Yes, I fully agree. When I see the public looking at my works, I always wonder on which side is the work. Is it the work displayed or is it the expression in the face of the viewer hence revealing her/his inner Nature and Beauty! Marked with careful pedagogic aspect, your works accomplishes the recurrent but difficult task of instilling a consciousness about the potential of eco-friendly technologies and renewable energy, especially in young generations. In this direction, the chance of taking a participatory line with the viewer both on an emotional aspect as well as on an intellectual one is a crucial point of your Art: while referring to an easily "fruible" set of symbols as starting points, you seem to remove the historic gaze from the reality you refer to, offering to the viewers the chance to perceive in a more absolute form, in order to address us not only on a mere contingent view but especially to invites us to rethink about our future. So I would take this occasion to ask you if in your opinion personal experience is an absolutely indispensable part of a creative process... Do you think that a creative process could be disconnected from direct experience?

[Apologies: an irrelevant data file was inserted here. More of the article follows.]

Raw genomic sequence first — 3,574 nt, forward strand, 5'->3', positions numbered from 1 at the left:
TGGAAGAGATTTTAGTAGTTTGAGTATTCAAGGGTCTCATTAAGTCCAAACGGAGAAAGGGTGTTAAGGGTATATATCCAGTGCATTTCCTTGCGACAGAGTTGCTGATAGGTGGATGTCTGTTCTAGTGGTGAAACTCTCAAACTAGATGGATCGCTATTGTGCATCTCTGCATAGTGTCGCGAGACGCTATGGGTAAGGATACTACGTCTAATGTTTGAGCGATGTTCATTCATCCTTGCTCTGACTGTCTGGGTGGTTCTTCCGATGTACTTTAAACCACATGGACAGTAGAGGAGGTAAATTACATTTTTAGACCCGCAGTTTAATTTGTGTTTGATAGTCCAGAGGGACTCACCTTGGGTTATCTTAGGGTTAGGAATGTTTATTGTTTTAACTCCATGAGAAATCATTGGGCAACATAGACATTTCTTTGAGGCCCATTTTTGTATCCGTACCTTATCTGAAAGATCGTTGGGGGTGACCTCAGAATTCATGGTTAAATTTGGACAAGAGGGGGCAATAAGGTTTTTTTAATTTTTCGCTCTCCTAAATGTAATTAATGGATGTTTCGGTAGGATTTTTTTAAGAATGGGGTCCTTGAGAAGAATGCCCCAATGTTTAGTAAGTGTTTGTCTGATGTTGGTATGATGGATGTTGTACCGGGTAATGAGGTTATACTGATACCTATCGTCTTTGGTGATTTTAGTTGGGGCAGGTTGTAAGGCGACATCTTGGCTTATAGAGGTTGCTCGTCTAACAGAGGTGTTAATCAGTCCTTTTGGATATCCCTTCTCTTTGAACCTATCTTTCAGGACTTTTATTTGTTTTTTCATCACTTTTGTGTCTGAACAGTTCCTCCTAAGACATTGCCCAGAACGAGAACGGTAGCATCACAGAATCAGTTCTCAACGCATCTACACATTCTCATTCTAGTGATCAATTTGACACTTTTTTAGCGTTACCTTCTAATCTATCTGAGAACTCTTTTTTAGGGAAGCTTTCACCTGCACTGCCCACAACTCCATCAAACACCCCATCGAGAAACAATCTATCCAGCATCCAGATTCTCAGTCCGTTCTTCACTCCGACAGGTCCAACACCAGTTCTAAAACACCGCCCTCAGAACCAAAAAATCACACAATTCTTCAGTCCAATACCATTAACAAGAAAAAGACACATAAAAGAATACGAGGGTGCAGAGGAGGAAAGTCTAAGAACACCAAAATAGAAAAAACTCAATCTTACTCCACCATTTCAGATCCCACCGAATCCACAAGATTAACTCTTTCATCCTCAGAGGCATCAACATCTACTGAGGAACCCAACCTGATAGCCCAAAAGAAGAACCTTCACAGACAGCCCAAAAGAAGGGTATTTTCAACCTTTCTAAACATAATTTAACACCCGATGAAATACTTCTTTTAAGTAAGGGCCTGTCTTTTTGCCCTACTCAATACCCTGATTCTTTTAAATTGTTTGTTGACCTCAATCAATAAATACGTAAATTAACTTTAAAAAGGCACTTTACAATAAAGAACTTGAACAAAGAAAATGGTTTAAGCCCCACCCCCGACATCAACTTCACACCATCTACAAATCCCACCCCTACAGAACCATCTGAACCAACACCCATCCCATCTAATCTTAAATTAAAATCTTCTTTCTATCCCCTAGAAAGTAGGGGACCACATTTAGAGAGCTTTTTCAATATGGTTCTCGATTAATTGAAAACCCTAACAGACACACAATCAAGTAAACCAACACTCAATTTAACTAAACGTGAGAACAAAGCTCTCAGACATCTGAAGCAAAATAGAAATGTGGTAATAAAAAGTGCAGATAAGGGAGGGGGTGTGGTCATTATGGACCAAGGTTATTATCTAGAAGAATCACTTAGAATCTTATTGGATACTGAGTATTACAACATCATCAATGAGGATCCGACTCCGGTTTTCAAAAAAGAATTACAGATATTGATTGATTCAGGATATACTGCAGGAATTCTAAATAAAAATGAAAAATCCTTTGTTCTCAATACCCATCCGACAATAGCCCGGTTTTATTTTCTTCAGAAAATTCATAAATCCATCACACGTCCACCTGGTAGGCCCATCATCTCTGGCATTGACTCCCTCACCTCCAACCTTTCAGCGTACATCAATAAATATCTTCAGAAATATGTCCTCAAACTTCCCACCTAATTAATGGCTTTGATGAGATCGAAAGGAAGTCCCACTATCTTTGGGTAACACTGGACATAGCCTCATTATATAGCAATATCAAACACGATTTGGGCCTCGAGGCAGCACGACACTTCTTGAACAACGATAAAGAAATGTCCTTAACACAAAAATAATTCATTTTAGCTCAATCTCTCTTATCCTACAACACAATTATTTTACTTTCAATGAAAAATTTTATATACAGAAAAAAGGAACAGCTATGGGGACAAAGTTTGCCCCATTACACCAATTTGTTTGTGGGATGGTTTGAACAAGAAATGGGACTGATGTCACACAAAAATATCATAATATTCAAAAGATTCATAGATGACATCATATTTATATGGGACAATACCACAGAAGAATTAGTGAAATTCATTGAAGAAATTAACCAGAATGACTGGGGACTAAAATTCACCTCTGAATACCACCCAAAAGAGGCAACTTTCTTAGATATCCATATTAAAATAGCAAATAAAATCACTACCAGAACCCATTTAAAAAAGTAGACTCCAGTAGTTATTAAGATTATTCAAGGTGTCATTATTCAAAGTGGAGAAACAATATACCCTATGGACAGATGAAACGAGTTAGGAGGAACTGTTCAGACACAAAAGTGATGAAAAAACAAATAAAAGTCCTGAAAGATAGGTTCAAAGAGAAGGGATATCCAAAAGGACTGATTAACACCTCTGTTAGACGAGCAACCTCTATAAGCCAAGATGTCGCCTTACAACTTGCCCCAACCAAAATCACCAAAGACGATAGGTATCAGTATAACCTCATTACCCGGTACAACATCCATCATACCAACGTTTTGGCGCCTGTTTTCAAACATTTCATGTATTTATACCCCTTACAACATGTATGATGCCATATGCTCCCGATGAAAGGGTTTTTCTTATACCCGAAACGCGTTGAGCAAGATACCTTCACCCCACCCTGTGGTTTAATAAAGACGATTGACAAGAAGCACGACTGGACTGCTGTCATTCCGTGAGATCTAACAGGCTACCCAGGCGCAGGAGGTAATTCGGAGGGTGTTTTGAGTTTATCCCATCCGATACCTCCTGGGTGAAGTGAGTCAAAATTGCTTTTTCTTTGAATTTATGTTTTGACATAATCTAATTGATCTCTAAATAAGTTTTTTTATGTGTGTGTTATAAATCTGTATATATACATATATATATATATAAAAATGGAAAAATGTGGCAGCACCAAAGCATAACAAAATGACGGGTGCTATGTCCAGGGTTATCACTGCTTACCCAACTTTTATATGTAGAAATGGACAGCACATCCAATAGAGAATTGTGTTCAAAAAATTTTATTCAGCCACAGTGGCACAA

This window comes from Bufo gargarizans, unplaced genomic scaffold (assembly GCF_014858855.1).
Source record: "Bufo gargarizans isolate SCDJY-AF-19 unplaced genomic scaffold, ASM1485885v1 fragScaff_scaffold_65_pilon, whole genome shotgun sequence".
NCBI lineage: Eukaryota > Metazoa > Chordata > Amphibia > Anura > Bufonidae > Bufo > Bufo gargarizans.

Direct experience is not only important but even key for me and in particular for my creation.


Alexandre Dang

LandEscape 13 Art Review


LandEscape 14

Alexandre Dang

Art Review

14 March - 13 June 2015: "Dancing Solar Flowers" At Oldham Gallery, Oldham, Manchester, United Kingdom

I think it's important to mention that besides conveying environmental messages through your artistic production, you have founded Solar Solidarity International, a non-profit international association whose website can be visited at http://solarsolidarite.org) to raise awareness on the potential of renewable sources of energy and to support solar electrification of schools in developing countries. Although

I'm aware that this might sound even a bit na誰f, I have to admit that I'm sort of convinced that Art could play an effective role in sociopolitical questions: not only just by offering to people a generic platform for expression... In particular, I would go as far as to state that Art could even steer people's behaviour... what's your point about this? Does it sound a bit exaggerated?

I'm convinced that art can significantly


Alexandre Dang

LandEscape 42 Art Review

18 - 28 June 2012: "Field of Turning Solar Sunflowers"€ At the European Commission (Berlaymont), Brussels, Belgium